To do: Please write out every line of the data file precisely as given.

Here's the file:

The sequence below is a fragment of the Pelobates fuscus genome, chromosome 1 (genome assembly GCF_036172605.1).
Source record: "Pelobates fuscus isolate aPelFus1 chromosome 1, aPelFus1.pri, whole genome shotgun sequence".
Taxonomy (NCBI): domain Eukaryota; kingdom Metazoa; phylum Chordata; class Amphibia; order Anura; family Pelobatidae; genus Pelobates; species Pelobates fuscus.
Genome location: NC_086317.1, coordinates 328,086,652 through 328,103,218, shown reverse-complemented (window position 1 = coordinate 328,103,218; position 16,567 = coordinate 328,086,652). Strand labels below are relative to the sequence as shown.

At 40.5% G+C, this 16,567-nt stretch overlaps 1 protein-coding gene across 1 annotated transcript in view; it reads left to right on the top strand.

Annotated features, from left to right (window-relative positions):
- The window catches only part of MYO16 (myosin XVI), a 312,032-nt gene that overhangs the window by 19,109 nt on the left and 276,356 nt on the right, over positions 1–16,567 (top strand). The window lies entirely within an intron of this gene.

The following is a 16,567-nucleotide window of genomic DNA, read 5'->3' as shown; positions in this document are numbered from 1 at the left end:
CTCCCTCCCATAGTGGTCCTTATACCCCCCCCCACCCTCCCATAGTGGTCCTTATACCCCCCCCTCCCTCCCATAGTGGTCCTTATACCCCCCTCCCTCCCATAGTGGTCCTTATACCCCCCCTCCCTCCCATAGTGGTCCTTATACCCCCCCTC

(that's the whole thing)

The sequence below is a fragment of the Pelobates fuscus genome, chromosome 1 (genome assembly GCF_036172605.1).
Source record: "Pelobates fuscus isolate aPelFus1 chromosome 1, aPelFus1.pri, whole genome shotgun sequence".
Taxonomy (NCBI): domain Eukaryota; kingdom Metazoa; phylum Chordata; class Amphibia; order Anura; family Pelobatidae; genus Pelobates; species Pelobates fuscus.
Genome location: NC_086317.1, coordinates 328,086,652 through 328,103,218, shown reverse-complemented (window position 1 = coordinate 328,103,218; position 16,567 = coordinate 328,086,652). Strand labels below are relative to the sequence as shown.

At 40.5% G+C, this 16,567-nt stretch overlaps 1 protein-coding gene across 1 annotated transcript in view; it reads left to right on the top strand.

Annotated features, from left to right (window-relative positions):
- The window catches only part of MYO16 (myosin XVI), a 312,032-nt gene that overhangs the window by 19,109 nt on the left and 276,356 nt on the right, over positions 1–16,567 (top strand). The window lies entirely within an intron of this gene.

The following is a 16,567-nucleotide window of genomic DNA, read 5'->3' as shown; positions in this document are numbered from 1 at the left end:
CTCCCTCCCATAGTGGTCCTTATACCCCCCCCCACCCTCCCATAGTGGTCCTTATACCCCCCCCTCCCTCCCATAGTGGTCCTTATACCCCCCTCCCTCCCATAGTGGTCCTTATACCCCCCCTCCCTCCCATAGTGGTCCTTATACCCCCCCTC